My childhood in the 1970’s was defined by that great Doctor Who companion, Target books. These adapted TV stories have influenced a whole generation of children, and they are responsible for introducing me to the TV series too. It was in the 1980’s however, that my lifelong obsession began in earnest.
At home we had a big, wooden-cased, colour TV set that didn’t even have a remote control! My television landscape was made up of kids shows like Grange Hill, Saturday sports coverage, and family viewing like The Generation Game, Wurzel Gummidge, Bullseye, and The Muppet Show. I suspect that my first contact with televised Doctor Who was either through post-Grandstand trailers, ot via Blue Peter. It wasn’t typical viewing in our household because my dad hated Doctor Who, and it’s genre in particular. I’d therefore catch most episodes from the comfort of my own refuge, the bedroom I shared with my two younger brothers, also vehement anti-Who. I remember when our Nan bought a portable black & white TV for us to share, but since they preferred to play-out I could usually watch stuff in peace.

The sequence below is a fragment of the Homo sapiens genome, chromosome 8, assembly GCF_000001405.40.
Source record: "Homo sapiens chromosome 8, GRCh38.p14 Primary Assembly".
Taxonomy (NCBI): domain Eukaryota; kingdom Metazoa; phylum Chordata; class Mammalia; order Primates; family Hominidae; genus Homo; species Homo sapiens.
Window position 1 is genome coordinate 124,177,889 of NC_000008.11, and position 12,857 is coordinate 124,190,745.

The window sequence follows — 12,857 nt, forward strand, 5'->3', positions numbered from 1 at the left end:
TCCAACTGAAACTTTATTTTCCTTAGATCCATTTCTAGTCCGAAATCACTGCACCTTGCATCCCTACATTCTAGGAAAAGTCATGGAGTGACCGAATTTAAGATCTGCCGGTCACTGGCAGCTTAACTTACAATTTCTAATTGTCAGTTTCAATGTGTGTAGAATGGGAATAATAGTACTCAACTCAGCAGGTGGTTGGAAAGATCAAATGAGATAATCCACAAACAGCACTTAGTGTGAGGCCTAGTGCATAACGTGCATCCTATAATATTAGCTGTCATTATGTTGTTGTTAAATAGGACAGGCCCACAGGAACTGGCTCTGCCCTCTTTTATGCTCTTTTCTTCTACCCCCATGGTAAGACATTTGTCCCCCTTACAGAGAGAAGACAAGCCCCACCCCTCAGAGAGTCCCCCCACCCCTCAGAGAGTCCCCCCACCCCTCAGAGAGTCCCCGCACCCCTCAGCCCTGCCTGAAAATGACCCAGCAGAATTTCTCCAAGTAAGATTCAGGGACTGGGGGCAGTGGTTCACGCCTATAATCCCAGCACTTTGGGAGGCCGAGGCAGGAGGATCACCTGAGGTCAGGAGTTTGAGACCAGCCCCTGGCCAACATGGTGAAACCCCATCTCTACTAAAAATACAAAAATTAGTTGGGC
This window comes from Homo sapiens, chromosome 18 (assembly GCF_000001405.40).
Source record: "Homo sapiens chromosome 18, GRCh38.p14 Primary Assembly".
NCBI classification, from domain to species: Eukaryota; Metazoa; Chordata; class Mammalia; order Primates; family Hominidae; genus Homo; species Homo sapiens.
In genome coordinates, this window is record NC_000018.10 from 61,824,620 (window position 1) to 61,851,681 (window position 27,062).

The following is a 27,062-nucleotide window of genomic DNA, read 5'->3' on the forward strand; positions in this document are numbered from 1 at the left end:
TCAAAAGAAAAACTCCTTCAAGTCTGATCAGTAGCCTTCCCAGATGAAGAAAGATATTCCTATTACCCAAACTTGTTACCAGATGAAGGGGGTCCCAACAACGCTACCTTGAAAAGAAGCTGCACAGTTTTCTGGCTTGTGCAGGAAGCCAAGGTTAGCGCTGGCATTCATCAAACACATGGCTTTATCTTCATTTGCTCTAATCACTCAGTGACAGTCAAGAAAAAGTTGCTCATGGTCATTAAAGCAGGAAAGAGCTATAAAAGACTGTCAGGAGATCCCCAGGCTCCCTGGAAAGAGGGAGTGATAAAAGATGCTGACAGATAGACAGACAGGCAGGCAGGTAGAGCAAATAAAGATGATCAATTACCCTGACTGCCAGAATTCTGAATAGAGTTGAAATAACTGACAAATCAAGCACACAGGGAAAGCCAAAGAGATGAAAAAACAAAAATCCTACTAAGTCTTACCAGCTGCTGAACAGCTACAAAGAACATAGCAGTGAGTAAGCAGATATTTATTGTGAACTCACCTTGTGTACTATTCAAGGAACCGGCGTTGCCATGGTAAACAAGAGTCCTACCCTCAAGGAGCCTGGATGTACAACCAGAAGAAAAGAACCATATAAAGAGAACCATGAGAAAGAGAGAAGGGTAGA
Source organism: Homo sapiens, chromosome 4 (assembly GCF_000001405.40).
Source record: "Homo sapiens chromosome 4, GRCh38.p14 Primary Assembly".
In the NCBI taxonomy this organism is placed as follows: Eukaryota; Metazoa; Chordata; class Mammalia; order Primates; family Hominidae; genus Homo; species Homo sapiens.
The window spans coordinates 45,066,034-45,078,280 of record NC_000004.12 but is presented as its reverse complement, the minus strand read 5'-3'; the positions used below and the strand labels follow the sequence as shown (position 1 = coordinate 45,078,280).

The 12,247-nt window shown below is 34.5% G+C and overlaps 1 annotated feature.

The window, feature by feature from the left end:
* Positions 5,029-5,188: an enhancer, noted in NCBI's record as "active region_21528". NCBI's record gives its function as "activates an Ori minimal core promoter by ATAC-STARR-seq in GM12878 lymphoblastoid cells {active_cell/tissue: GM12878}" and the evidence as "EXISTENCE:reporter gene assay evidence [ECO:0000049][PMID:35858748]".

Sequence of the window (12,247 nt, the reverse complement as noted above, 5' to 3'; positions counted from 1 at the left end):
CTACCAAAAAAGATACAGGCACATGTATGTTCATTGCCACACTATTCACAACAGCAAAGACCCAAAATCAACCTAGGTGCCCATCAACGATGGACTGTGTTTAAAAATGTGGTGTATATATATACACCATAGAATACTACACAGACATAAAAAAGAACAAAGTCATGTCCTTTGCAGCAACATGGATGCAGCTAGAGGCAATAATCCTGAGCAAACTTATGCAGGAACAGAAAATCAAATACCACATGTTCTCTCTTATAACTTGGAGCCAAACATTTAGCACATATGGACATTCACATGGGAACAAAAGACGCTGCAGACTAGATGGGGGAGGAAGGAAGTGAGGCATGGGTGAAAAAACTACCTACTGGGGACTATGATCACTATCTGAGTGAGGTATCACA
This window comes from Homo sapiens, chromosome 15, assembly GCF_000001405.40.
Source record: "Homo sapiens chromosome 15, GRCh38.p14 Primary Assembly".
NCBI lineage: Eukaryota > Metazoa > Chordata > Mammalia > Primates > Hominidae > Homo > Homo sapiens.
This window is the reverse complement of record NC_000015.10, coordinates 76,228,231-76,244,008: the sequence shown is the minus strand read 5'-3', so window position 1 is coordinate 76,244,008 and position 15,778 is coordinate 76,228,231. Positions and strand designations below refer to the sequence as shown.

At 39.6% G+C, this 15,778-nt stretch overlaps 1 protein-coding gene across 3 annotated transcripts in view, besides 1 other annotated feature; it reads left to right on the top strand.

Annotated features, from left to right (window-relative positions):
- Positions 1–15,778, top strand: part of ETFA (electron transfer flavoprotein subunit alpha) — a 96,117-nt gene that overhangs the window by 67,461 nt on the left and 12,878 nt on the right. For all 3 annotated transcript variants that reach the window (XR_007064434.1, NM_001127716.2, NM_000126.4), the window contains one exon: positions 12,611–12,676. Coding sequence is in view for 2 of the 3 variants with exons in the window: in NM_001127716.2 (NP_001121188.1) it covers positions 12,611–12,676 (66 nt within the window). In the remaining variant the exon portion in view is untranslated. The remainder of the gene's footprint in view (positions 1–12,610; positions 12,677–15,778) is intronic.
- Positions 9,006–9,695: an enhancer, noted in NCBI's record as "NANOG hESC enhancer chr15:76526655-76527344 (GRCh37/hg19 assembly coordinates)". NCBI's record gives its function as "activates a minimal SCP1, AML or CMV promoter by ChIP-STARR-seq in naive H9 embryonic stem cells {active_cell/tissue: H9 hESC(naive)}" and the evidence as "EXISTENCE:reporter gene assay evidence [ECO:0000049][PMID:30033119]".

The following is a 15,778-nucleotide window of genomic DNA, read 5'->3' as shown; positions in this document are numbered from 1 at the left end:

My initial memories of Doctor Who are quite vague, but I do recall being blown-away by the series of repeats shown to celebrate the Fifth Doctor’s debut. The Five Faces of Doctor Who season (1981) comprised of stories from each previous Doctor’s eras: An Unearthly Child, The Krotons, Carnival of Monsters, The Three Doctors, and Logopolis. I’d read about such classics in The Making of Doctor Who, but this was the first time I’d ever seen any past Doctor, and it was a revelation. So I’d watched some of Tom Baker’s final season (I especially recall the Marshmen rising from the swamps in Full Circle), witnessed my first regeneration, and the new Doctor was now on TV twice a week. Peter Davison quickly became my Doctor, and for me, the ultimate ‘magic moment’ of his tenure is the reveal of the Cybermen at the climax of Earthshock, part one. I was hooked, and still am!